Elon Musk’s space faring company SpaceX made history once again on Wednesday with the successful test firing of the most powerful rocket platform in use anywhere on the planet, the Falcon Heavy.
“Falcon Heavy hold-down firing this morning was good. Generated quite a thunderhead of steam,” Musk tweeted about an hour after the test. “Launching in a week or so.”
At 12:30 P.M. eastern time Wednesday, the Falcon Heavy’s massive array of 27 Merlin rocket engines roared to life at the Kennedy Space Center’s Launch Complex 39A (LC-39A) for the first time in history, marking the ignition of the most powerful platform to conduct fire tests since the retirement of the Saturn V rocket that ferried Apollo astronauts to the moon and back. The Falcon Heavy, according to Musk, aims to recreate the success of the Apollo missions in the coming years, with plans already in the works to take paying customers on orbital trips around the moon and back.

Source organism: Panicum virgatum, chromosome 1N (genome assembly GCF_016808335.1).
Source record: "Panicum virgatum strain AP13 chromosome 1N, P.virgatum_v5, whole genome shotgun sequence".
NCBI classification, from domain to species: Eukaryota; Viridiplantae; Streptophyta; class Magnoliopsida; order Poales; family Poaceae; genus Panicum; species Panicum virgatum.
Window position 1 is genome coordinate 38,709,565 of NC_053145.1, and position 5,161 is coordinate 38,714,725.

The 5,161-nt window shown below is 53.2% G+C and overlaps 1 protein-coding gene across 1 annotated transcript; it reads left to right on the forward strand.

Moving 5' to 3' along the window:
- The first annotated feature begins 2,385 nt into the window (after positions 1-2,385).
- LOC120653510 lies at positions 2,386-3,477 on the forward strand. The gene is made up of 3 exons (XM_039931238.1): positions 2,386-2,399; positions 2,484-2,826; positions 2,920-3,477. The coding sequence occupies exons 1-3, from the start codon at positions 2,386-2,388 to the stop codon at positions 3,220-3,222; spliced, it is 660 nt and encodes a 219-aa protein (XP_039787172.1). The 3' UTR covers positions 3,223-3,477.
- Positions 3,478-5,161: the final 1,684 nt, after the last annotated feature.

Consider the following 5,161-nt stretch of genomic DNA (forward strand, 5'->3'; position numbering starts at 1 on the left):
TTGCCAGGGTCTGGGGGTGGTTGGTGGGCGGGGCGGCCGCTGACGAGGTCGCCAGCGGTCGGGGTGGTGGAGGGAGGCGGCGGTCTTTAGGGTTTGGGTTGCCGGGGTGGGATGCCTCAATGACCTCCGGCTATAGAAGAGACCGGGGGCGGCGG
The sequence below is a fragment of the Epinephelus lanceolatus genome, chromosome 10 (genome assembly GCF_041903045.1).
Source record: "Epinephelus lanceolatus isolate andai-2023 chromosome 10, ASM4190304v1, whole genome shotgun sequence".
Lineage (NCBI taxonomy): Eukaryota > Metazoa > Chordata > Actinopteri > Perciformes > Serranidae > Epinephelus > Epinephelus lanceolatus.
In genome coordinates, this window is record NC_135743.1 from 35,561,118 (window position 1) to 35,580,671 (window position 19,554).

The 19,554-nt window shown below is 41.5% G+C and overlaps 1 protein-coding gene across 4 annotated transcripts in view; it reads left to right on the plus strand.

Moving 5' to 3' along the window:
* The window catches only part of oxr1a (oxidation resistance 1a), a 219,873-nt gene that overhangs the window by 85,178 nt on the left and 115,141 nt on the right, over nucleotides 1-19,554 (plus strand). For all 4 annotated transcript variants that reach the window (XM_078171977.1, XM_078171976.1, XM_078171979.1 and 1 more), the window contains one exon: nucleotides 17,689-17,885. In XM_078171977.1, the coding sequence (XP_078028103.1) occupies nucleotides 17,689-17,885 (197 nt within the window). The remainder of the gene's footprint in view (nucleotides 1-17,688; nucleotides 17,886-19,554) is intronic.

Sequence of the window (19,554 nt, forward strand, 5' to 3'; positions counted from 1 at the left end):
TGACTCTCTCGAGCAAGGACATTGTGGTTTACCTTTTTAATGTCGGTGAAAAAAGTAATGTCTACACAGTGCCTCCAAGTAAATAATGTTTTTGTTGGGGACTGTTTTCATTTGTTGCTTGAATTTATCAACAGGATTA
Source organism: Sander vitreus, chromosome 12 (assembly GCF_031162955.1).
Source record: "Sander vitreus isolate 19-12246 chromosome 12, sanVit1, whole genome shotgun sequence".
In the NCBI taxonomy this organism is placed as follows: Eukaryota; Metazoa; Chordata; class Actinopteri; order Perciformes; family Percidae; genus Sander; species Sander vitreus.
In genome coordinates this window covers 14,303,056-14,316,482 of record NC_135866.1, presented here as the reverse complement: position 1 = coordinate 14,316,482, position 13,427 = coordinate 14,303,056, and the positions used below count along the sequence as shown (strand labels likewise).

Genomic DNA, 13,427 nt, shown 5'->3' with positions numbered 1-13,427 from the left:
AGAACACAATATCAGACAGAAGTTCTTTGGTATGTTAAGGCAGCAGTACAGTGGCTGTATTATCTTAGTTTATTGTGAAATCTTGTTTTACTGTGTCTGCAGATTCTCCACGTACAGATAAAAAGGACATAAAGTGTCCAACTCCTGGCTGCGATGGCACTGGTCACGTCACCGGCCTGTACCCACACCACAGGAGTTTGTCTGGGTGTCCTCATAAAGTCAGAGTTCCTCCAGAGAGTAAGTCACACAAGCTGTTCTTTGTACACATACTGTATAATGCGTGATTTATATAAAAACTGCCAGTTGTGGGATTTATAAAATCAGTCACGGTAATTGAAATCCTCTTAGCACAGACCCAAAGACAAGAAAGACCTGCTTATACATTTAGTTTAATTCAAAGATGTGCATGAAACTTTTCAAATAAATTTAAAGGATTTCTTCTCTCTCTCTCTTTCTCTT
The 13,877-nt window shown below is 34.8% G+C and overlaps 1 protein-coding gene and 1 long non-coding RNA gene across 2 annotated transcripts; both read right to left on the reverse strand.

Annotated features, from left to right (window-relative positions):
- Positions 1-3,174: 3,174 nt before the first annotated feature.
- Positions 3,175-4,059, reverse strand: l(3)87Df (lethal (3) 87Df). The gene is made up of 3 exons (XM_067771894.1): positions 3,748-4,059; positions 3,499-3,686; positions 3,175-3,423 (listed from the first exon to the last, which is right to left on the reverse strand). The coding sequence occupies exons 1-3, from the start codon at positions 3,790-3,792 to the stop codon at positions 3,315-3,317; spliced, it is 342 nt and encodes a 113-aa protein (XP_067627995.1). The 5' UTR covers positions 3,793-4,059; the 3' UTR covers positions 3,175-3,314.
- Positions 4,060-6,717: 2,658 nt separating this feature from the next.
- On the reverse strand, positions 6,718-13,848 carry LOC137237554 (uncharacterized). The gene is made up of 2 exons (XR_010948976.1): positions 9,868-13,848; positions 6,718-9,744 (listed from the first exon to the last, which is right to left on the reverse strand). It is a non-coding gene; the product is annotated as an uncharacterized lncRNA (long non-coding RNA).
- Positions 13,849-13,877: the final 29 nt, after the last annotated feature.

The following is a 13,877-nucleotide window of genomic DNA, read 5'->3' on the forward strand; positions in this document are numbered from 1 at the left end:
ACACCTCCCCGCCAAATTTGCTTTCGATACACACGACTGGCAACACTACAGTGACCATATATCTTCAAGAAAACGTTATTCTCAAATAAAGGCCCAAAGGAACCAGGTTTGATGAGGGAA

The Falcon Heavy platform has been in development since 2011, though the complexities of balancing what is effectively three individual Falcon 9 rockets secured to one another proved more difficult to overcome than originally anticipated, leading to a series of delays that have pushed the inaugural launch of the Falcon Heavy into 2018. Musk, who also heads other ground-breaking companies like The Boring Company and Tesla, announced last year that the Falcon Heavy will first take to the skies carrying a very important payload: his prototype Tesla Roadster.
Though Musk himself has said that he’ll consider the first launch of the Falcon Heavy a success as long as it doesn’t explode close enough to the ground to cause damage to the launch pad.
The Falcon Heavy’s array of rocket engines produces an astonishing 5 million pounds of thrust, roughly equivalent to 18 Boeing 747s. SpaceX has not released a statement regarding the test yet, though witnesses have claimed the burn lasted approximately 10 seconds. More impressive that the output of the platform however, is that Musk claims each Falcon Heavy launch will cost less than a third of the price of a Delta IV launch, which is currently the most powerful operational platform in use today.
Watch the video of the Falcon Heavy’s burn testing of all 27 rocket engines in the video below:
Image courtesy of SpaceX